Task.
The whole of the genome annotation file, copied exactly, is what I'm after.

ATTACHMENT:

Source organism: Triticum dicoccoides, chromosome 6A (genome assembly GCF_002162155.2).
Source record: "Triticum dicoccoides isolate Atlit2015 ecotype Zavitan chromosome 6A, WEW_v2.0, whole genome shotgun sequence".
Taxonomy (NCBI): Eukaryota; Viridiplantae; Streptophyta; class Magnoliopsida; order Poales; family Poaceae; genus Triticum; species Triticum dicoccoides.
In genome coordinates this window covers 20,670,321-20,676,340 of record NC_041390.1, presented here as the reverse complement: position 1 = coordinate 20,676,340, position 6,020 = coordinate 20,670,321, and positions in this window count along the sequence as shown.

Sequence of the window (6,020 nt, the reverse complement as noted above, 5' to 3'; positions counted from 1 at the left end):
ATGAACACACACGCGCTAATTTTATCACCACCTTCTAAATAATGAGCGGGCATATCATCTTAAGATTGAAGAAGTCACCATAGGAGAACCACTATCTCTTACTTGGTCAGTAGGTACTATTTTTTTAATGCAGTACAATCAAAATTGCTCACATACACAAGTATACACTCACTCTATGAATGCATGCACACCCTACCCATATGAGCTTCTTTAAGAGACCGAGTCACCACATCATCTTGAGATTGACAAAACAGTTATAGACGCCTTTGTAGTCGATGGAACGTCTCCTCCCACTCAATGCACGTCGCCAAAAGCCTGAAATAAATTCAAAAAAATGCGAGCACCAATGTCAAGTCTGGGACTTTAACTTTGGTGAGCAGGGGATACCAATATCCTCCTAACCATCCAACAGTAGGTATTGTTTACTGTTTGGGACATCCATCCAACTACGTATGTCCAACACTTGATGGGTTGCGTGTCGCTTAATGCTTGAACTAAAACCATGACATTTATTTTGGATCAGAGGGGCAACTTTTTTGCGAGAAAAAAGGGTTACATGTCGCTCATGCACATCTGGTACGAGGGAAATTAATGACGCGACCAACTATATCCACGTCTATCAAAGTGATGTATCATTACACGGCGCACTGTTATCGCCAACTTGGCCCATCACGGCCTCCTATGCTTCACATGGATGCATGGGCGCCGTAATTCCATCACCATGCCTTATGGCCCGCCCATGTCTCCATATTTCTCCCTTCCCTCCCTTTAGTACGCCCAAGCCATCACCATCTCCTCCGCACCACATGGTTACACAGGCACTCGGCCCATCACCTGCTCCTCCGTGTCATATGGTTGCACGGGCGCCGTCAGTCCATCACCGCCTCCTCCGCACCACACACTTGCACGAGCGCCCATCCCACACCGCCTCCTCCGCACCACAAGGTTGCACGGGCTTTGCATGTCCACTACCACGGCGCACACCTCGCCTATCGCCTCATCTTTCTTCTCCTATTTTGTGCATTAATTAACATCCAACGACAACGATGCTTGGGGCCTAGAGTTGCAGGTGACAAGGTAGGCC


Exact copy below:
Source organism: Triticum dicoccoides, chromosome 6A (genome assembly GCF_002162155.2).
Source record: "Triticum dicoccoides isolate Atlit2015 ecotype Zavitan chromosome 6A, WEW_v2.0, whole genome shotgun sequence".
Taxonomy (NCBI): Eukaryota; Viridiplantae; Streptophyta; class Magnoliopsida; order Poales; family Poaceae; genus Triticum; species Triticum dicoccoides.
In genome coordinates this window covers 20,670,321-20,676,340 of record NC_041390.1, presented here as the reverse complement: position 1 = coordinate 20,676,340, position 6,020 = coordinate 20,670,321, and positions in this window count along the sequence as shown.

Sequence of the window (6,020 nt, the reverse complement as noted above, 5' to 3'; positions counted from 1 at the left end):
ATGAACACACACGCGCTAATTTTATCACCACCTTCTAAATAATGAGCGGGCATATCATCTTAAGATTGAAGAAGTCACCATAGGAGAACCACTATCTCTTACTTGGTCAGTAGGTACTATTTTTTTAATGCAGTACAATCAAAATTGCTCACATACACAAGTATACACTCACTCTATGAATGCATGCACACCCTACCCATATGAGCTTCTTTAAGAGACCGAGTCACCACATCATCTTGAGATTGACAAAACAGTTATAGACGCCTTTGTAGTCGATGGAACGTCTCCTCCCACTCAATGCACGTCGCCAAAAGCCTGAAATAAATTCAAAAAAATGCGAGCACCAATGTCAAGTCTGGGACTTTAACTTTGGTGAGCAGGGGATACCAATATCCTCCTAACCATCCAACAGTAGGTATTGTTTACTGTTTGGGACATCCATCCAACTACGTATGTCCAACACTTGATGGGTTGCGTGTCGCTTAATGCTTGAACTAAAACCATGACATTTATTTTGGATCAGAGGGGCAACTTTTTTGCGAGAAAAAAGGGTTACATGTCGCTCATGCACATCTGGTACGAGGGAAATTAATGACGCGACCAACTATATCCACGTCTATCAAAGTGATGTATCATTACACGGCGCACTGTTATCGCCAACTTGGCCCATCACGGCCTCCTATGCTTCACATGGATGCATGGGCGCCGTAATTCCATCACCATGCCTTATGGCCCGCCCATGTCTCCATATTTCTCCCTTCCCTCCCTTTAGTACGCCCAAGCCATCACCATCTCCTCCGCACCACATGGTTACACAGGCACTCGGCCCATCACCTGCTCCTCCGTGTCATATGGTTGCACGGGCGCCGTCAGTCCATCACCGCCTCCTCCGCACCACACACTTGCACGAGCGCCCATCCCACACCGCCTCCTCCGCACCACAAGGTTGCACGGGCTTTGCATGTCCACTACCACGGCGCACACCTCGCCTATCGCCTCATCTTTCTTCTCCTATTTTGTGCATTAATTAACATCCAACGACAACGATGCTTGGGGCCTAGAGTTGCAGGTGACAAGGTAGGCC